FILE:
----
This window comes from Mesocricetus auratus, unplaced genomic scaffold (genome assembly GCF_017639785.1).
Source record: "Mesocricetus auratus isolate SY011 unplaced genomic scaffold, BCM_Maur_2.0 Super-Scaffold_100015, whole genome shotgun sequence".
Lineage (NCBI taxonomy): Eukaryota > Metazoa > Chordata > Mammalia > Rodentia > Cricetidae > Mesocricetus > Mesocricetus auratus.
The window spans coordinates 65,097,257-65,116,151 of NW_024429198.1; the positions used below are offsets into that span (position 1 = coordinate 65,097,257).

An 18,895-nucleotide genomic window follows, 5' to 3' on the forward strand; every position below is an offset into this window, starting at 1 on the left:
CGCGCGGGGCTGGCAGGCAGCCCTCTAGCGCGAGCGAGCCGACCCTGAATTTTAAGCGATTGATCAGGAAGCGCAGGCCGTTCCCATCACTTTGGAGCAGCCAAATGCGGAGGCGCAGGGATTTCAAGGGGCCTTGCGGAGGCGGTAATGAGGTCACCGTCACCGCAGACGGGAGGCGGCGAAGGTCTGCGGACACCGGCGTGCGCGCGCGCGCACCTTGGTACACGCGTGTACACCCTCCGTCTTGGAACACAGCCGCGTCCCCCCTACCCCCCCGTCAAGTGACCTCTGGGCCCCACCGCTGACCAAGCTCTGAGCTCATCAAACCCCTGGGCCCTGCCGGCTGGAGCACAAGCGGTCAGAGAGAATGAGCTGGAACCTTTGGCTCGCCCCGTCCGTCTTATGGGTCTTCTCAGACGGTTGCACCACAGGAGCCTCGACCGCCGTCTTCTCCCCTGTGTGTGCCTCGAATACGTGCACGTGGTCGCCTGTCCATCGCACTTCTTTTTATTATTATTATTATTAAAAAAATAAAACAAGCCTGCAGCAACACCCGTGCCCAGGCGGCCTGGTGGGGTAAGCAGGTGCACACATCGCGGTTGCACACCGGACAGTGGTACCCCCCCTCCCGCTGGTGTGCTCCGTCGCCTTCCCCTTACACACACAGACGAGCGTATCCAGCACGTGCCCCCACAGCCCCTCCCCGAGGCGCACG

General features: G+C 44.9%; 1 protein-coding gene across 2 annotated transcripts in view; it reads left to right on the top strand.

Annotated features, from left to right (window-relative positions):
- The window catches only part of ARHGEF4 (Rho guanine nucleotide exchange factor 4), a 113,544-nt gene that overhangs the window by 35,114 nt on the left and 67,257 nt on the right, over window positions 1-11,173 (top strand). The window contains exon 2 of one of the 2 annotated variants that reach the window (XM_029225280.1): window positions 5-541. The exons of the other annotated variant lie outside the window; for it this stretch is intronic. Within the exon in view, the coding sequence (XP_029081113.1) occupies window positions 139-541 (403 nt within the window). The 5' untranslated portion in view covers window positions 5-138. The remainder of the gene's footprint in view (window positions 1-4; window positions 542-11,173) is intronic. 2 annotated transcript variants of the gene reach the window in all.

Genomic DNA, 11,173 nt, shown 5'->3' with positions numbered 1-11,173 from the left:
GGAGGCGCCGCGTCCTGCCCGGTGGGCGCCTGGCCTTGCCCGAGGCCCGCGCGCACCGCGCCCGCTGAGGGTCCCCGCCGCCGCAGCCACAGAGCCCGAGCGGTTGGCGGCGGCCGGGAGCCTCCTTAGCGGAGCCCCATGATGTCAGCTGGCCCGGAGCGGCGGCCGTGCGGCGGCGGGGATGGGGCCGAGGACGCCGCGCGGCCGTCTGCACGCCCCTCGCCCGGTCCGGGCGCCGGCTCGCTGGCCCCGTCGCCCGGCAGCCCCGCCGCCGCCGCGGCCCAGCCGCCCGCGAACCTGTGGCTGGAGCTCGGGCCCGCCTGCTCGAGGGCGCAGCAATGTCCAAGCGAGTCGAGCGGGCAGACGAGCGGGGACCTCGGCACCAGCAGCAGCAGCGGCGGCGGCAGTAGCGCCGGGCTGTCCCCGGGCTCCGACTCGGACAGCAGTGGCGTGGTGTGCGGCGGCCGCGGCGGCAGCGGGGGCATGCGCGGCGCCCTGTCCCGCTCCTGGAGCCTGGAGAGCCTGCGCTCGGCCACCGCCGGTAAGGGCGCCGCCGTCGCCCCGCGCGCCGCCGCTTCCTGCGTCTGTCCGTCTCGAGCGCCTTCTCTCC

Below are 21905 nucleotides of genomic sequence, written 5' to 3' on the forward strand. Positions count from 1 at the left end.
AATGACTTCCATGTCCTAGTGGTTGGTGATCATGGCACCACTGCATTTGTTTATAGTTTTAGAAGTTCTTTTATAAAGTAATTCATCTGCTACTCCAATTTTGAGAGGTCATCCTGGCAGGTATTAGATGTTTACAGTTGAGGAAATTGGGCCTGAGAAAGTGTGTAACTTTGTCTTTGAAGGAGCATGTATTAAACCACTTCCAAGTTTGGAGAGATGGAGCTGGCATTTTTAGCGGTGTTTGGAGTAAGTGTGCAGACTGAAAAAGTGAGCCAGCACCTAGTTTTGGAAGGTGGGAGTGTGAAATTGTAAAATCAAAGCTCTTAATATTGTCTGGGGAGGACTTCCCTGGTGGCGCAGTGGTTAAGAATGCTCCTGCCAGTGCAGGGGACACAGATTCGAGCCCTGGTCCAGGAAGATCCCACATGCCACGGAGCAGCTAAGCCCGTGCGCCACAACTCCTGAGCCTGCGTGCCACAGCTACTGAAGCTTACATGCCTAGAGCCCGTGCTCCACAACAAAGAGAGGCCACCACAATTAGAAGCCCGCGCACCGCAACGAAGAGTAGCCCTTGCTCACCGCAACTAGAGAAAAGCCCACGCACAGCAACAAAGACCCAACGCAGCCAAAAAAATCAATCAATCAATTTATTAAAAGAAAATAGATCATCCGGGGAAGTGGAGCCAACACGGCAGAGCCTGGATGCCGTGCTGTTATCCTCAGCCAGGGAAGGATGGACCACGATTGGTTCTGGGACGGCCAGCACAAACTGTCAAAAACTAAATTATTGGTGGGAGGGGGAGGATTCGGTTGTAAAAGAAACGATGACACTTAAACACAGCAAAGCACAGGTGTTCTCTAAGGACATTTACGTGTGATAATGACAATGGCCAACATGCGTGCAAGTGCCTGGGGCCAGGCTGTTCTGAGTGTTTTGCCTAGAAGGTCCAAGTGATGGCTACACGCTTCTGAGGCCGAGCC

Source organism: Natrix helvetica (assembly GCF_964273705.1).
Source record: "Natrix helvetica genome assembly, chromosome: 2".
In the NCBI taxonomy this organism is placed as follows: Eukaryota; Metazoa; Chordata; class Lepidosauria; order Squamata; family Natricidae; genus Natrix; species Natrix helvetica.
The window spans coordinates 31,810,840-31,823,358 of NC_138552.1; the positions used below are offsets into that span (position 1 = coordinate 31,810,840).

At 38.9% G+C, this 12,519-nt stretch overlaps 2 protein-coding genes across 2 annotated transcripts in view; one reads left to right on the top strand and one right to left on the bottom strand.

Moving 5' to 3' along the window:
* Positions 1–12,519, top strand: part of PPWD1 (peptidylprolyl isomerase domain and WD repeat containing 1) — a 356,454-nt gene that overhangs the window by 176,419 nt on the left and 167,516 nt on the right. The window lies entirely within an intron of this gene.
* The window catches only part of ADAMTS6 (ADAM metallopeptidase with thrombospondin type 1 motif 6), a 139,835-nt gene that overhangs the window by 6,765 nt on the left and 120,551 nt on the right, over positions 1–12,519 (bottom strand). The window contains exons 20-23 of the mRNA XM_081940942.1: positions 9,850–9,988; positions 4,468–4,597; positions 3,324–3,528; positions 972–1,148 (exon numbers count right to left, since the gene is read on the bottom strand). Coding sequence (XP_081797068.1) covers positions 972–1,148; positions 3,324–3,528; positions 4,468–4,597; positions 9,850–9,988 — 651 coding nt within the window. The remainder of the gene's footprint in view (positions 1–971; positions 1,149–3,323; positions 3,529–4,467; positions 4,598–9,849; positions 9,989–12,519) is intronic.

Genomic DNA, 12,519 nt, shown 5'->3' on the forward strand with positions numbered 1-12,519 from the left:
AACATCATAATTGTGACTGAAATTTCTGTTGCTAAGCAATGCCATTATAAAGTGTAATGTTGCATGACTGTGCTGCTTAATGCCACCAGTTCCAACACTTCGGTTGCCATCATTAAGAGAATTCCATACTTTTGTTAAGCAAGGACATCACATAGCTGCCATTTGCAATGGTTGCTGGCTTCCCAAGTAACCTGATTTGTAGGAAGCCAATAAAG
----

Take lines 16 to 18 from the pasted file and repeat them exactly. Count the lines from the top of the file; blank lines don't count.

In the NCBI taxonomy this organism is placed as follows: Eukaryota; Metazoa; Chordata; class Lepidosauria; order Squamata; family Natricidae; genus Natrix; species Natrix helvetica.
The window spans coordinates 31,810,840-31,823,358 of NC_138552.1; the positions used below are offsets into that span (position 1 = coordinate 31,810,840).

At 38.9% G+C, this 12,519-nt stretch overlaps 2 protein-coding genes across 2 annotated transcripts in view; one reads left to right on the top strand and one right to left on the bottom strand.